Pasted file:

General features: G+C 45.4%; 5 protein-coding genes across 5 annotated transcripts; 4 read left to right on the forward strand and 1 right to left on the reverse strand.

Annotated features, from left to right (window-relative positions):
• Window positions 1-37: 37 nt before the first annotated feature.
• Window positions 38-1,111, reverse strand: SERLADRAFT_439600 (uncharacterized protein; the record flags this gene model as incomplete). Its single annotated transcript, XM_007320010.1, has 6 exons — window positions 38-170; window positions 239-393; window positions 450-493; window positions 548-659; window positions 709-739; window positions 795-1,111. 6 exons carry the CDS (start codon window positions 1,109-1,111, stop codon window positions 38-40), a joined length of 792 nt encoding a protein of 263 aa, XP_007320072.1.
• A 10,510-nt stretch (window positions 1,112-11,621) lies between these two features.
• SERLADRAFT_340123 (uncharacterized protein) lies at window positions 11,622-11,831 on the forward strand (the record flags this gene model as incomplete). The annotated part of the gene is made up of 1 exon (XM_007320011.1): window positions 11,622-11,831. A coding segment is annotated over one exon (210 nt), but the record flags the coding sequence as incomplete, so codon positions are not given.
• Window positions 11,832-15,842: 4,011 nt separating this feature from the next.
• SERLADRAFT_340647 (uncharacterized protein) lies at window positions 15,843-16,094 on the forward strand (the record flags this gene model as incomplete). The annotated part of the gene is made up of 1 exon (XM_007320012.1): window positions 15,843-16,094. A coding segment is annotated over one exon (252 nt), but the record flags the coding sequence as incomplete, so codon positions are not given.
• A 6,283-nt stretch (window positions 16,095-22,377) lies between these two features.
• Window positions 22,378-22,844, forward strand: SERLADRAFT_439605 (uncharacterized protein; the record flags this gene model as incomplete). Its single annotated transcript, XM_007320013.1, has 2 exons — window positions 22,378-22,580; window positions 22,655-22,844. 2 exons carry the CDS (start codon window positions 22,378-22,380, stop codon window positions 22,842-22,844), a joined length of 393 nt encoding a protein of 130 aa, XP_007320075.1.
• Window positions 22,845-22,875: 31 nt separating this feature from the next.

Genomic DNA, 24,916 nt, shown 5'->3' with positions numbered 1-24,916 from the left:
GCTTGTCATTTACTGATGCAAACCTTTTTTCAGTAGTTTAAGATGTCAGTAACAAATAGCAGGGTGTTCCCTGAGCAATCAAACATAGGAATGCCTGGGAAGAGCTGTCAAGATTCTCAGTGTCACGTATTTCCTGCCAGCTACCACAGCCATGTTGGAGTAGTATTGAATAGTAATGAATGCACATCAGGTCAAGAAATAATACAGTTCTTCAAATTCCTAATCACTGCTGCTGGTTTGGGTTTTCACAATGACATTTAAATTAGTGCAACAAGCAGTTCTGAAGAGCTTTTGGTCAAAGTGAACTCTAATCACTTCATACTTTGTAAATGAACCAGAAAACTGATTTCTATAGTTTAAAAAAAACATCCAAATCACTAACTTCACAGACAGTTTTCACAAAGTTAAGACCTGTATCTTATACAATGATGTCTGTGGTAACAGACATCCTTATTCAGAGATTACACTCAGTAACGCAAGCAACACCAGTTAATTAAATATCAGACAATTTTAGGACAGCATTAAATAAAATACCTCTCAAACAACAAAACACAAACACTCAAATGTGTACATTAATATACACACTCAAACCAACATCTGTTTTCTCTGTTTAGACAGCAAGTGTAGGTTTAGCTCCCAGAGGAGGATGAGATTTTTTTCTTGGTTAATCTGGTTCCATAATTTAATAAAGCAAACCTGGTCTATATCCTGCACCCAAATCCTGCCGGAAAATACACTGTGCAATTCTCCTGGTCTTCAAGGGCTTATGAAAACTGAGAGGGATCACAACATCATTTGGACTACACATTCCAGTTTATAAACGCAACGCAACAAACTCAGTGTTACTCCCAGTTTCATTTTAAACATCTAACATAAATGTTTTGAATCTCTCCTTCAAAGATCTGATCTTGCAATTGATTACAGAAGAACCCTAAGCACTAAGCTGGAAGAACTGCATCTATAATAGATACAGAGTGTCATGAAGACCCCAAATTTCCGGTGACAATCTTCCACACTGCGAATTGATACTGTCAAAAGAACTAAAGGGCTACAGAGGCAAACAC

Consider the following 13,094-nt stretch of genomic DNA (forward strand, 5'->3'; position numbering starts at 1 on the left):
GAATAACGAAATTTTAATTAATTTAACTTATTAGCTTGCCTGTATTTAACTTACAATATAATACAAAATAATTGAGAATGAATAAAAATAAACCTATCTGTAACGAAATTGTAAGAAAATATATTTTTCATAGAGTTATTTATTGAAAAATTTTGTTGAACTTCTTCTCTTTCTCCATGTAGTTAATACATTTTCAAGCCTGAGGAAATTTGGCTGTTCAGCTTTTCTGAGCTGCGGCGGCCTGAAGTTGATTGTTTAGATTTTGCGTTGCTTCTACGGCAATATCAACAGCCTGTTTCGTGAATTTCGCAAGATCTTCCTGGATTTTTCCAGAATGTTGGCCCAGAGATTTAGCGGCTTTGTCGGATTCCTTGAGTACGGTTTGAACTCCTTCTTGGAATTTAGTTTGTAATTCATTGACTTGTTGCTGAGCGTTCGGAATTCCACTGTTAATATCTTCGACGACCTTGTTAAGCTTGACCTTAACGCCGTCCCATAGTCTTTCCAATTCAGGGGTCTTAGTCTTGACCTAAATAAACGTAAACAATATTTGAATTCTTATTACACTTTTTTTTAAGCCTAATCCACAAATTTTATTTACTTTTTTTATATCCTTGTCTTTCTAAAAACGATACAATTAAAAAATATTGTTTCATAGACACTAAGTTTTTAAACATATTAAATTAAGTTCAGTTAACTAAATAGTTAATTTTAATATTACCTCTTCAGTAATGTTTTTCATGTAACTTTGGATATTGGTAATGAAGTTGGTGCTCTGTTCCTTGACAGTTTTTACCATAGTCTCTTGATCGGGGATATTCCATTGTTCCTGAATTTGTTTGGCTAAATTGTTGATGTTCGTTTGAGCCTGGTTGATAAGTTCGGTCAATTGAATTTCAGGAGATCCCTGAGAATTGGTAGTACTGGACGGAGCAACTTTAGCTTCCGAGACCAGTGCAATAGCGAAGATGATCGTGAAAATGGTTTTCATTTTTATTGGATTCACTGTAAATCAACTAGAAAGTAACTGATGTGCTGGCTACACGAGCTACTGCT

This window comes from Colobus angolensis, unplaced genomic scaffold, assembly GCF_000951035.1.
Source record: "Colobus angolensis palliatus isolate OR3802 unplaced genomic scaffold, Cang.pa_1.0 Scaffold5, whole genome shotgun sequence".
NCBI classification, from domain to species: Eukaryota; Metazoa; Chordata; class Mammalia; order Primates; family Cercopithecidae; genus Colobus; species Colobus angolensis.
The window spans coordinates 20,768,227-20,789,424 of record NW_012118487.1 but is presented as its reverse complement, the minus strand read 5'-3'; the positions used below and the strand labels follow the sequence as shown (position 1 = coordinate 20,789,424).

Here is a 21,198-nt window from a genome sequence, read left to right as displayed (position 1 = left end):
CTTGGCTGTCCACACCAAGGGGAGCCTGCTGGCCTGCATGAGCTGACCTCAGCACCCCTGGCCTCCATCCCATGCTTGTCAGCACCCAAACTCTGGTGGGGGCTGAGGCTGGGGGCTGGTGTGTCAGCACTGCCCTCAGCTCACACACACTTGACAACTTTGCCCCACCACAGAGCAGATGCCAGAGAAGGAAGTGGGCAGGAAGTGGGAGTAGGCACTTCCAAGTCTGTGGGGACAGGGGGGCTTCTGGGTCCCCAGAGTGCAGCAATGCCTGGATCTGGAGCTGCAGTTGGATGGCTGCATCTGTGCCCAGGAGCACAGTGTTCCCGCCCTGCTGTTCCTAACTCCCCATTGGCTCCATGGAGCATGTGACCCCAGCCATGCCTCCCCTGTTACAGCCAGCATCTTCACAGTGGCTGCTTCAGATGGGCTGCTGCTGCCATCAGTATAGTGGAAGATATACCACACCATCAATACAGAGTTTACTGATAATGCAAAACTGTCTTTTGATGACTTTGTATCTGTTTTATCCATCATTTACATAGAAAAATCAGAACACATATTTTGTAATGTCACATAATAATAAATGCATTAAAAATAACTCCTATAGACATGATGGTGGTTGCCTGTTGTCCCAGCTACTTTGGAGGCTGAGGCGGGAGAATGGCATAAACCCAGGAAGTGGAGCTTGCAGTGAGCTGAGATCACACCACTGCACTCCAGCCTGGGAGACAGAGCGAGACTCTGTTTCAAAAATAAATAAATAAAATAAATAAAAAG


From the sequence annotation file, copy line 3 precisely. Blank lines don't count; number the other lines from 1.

• Window positions 1-37: 37 nt before the first annotated feature.